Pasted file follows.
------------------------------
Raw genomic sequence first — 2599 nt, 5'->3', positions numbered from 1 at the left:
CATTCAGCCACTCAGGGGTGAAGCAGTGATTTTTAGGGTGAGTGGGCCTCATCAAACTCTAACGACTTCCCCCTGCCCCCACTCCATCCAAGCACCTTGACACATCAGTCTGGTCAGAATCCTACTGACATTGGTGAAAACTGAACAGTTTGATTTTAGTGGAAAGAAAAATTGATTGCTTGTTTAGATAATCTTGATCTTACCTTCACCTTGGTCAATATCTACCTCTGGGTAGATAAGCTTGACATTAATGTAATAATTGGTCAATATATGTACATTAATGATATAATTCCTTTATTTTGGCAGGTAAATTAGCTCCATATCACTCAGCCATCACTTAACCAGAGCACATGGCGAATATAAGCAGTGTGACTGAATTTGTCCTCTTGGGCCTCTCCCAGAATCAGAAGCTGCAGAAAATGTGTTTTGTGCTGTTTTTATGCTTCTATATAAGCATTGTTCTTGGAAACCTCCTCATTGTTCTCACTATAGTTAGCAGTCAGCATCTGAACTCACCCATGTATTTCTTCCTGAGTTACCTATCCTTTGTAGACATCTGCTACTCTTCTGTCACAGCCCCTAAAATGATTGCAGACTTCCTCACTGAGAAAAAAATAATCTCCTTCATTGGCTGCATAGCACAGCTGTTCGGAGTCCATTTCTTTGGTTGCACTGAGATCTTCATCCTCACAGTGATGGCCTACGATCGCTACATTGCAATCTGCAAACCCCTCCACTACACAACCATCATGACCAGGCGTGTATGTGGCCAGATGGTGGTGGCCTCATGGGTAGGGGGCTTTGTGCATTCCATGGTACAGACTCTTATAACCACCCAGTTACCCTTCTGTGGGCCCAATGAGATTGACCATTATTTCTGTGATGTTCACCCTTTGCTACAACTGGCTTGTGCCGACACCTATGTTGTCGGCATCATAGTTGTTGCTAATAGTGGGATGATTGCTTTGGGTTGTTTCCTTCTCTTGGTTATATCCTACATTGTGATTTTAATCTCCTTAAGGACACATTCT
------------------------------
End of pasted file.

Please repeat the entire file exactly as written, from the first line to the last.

Raw genomic sequence first — 2599 nt, 5'->3', positions numbered from 1 at the left:
CATTCAGCCACTCAGGGGTGAAGCAGTGATTTTTAGGGTGAGTGGGCCTCATCAAACTCTAACGACTTCCCCCTGCCCCCACTCCATCCAAGCACCTTGACACATCAGTCTGGTCAGAATCCTACTGACATTGGTGAAAACTGAACAGTTTGATTTTAGTGGAAAGAAAAATTGATTGCTTGTTTAGATAATCTTGATCTTACCTTCACCTTGGTCAATATCTACCTCTGGGTAGATAAGCTTGACATTAATGTAATAATTGGTCAATATATGTACATTAATGATATAATTCCTTTATTTTGGCAGGTAAATTAGCTCCATATCACTCAGCCATCACTTAACCAGAGCACATGGCGAATATAAGCAGTGTGACTGAATTTGTCCTCTTGGGCCTCTCCCAGAATCAGAAGCTGCAGAAAATGTGTTTTGTGCTGTTTTTATGCTTCTATATAAGCATTGTTCTTGGAAACCTCCTCATTGTTCTCACTATAGTTAGCAGTCAGCATCTGAACTCACCCATGTATTTCTTCCTGAGTTACCTATCCTTTGTAGACATCTGCTACTCTTCTGTCACAGCCCCTAAAATGATTGCAGACTTCCTCACTGAGAAAAAAATAATCTCCTTCATTGGCTGCATAGCACAGCTGTTCGGAGTCCATTTCTTTGGTTGCACTGAGATCTTCATCCTCACAGTGATGGCCTACGATCGCTACATTGCAATCTGCAAACCCCTCCACTACACAACCATCATGACCAGGCGTGTATGTGGCCAGATGGTGGTGGCCTCATGGGTAGGGGGCTTTGTGCATTCCATGGTACAGACTCTTATAACCACCCAGTTACCCTTCTGTGGGCCCAATGAGATTGACCATTATTTCTGTGATGTTCACCCTTTGCTACAACTGGCTTGTGCCGACACCTATGTTGTCGGCATCATAGTTGTTGCTAATAGTGGGATGATTGCTTTGGGTTGTTTCCTTCTCTTGGTTATATCCTACATTGTGATTTTAATCTCCTTAAGGACACATTCT